If You Believe in the Fiscal Cliff…

by Benjamin Studebaker

Lest we forget, the fiscal cliff is still coming–the dismal set of negative economic consequences that come from cutting government spending and raising taxes too fast in the face of a weak economic recovery. While 87% of the general public do not realise that the fiscal cliff is about preventing spending cuts rather than making them, regular readers (and those of you who read the linked pieces) know better. That’s all ground we have covered. However, that there is a particularly interesting implication of belief in the danger of the fiscal cliff that I have yet to discuss, and this I seek to remedy.

Let’s look at what precisely the argument that the fiscal cliff is something we need to prevent is saying:

  1. The government has an obligation to raise economic growth and reduce unemployment.
  2. Austerity (any combination of large spending cuts and tax increases) reduces economic growth and raises unemployment in the current economic climate.
  3. The fiscal cliff consists of large spending cuts and tax increases and is consequently a form of austerity.
  4. Therefore, the fiscal cliff will, as the CBO report suggests, reduce economic growth and raise unemployment.
  5. Therefore, the government has an obligation to stop the fiscal cliff.

This is fairly straightforward, is it not? We can all agree to this, right? But if you agree with the above argument, surely you must also agree with this:

  1. The government has an obligation to raise economic growth and reduce unemployment.
  2. Stimulus (any combination of large spending increases and tax cuts–the inverse of austerity) raises economic growth and reduces unemployment in the current economic climate.
  3. The American Jobs Act, American Reinvestment and Recovery Act, and other such bills, past, present, and future consist of large spending increases and tax cuts and are consequently stimulus bills.
  4. Therefore all of these various stimulus bills raise economic growth and reduce unemployment.
  5. Therefore, the government has an obligation to pass stimulus bills.

Now, let’s not forget, just about everyone in congress, including the republicans, agrees with the argument against the fiscal cliff. However, from the very same basic premises, we can come to a pro-stimulus position. If reducing spending and raising taxes is bad for the economy, then raising spending and cutting taxes must be good for it.

In other words, if you believe in the fiscal cliff…you must be a Keynesian. You must buy into the power of the state to impact economic outcomes with its fiscal (and monetary) policy. Belief in the fiscal cliff is not compatible with believing in expansionary austerity (the notion that spending cuts and tax increases lead to higher growth rates).

So what we have here is a Republican Party that is completely contradicting everything it claimed to believe over the last few years about fiscal policy. Up is down. Pigs fly. It is no small wonder so many people think that the cliff is a problem of too much debt rather than one of too large cuts, considering that the republicans spent the last two years starting fights over the debt ceiling and claiming that the sky was falling due to Obama’s spending policies. What is amazing is that the republicans have managed to get away with U-turning on this issue without anyone forcing them to admit their contradiction, without any of the economic policies they have previously advanced being discredited.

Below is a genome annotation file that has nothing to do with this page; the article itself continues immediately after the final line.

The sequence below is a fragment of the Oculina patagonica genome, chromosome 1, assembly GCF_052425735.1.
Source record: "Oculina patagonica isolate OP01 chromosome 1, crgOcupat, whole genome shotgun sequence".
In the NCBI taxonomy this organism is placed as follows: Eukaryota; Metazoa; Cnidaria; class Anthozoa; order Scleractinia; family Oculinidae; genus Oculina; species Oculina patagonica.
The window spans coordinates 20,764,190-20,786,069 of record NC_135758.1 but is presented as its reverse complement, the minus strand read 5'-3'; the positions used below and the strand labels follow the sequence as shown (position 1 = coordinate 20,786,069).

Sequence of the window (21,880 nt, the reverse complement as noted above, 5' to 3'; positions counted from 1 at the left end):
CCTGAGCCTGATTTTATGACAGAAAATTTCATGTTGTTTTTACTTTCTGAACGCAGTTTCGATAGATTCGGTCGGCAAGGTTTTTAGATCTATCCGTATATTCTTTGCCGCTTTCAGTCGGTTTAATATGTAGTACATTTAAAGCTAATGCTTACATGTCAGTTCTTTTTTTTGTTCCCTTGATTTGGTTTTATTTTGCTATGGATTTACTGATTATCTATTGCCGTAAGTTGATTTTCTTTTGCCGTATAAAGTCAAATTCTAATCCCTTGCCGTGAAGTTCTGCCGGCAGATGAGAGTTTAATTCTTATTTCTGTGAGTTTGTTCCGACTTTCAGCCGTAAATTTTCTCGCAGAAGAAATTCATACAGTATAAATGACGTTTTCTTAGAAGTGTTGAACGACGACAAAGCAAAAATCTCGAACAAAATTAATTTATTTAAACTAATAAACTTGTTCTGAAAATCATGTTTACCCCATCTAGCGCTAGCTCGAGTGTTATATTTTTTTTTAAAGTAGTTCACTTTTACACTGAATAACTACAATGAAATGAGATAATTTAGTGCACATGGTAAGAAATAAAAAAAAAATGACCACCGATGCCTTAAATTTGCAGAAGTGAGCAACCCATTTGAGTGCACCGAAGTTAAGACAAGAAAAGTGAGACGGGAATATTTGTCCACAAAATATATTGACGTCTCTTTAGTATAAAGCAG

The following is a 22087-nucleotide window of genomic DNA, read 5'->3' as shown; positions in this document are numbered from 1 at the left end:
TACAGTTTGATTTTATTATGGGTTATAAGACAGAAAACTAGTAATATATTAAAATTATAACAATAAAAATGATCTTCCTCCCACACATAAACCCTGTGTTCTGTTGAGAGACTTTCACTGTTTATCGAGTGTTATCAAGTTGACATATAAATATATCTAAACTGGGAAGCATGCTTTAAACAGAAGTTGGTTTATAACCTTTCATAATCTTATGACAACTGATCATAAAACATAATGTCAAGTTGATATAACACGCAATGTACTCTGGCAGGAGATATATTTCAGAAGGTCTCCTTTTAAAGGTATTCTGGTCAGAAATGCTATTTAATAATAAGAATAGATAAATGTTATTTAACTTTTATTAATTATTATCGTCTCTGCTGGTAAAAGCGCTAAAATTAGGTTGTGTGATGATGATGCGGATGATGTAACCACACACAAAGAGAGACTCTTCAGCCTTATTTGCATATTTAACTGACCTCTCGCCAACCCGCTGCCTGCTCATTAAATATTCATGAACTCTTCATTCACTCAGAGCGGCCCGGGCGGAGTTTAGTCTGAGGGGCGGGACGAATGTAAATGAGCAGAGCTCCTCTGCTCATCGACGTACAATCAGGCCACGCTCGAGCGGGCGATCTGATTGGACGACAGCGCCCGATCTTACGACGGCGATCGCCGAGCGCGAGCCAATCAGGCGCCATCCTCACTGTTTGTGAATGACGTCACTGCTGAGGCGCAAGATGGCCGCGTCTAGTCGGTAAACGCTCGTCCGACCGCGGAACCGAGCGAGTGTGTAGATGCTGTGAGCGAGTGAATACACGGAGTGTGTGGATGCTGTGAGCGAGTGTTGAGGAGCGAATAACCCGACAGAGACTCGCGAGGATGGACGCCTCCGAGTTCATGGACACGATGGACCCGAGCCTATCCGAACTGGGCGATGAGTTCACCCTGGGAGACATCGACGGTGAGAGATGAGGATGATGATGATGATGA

It isn’t the first time, either. Remember ads like this one?

Here you have Mitt Romney telling you that Obama defence cuts threaten 130,000 Virginia jobs, and that he will, in contrast, cut taxes and create over 300,000 jobs. The defence cuts are a kind of austerity, the tax cut and the 300,000 new jobs Romney claimed he would create were kinds of stimulus.  This was a monumental concession that Keynes was right out of the Republican Party. If defence cuts kills jobs, other cuts kill jobs. If raising defence spending creates jobs, raising other kinds of spending creates jobs. If cutting taxes creates jobs by putting more money in the pockets of people, raising spending creates jobs by doing the very same thing. To argue otherwise is to be in logical contradiction. Just because the spending is on weapons does not mean that the spending is different in any important macroeconomic sense from other spending. Weaponised Keynesianism is still Keynesianism, and it works the other way as well–democrats and the American left must also concede that cutting defence spending can kill jobs just as easily as cutting entitlements can.

So what’s going on here? How can the Republican Party be in such blatant economic contradiction with itself? Two possibilities:

  1. Incompetence: The Republican Party does not think logically on economic matters and does not see its own contradictions. 
  2. Malevolence: The Republican Party is a party of sycophants who think they can argue for opposite things in order to pander to the public and to serve the lobbyists and interest groups that fund them.

In cases like these, I like to apply Hanlon’s Razor:

Never attribute to malice that which is adequately explained by stupidity.

That, however, is merely my view. I leave it to the reader to determine which account is the more persuasive, as I cannot prove either with anything like certainty. The thoughts and motivations of others are quite difficult to know. I urge the reader to put this discontinuity to cliff-savvy republicans to see what sort of answer they provide. Will they decide that they don’t fear the cliff after all? Will they decide to go in for Keynes and stimulus? Will they struggle incoherently to reconcile the irreconcilable? Let’s put this problem to them and not let them get away with arguing two opposing things at once.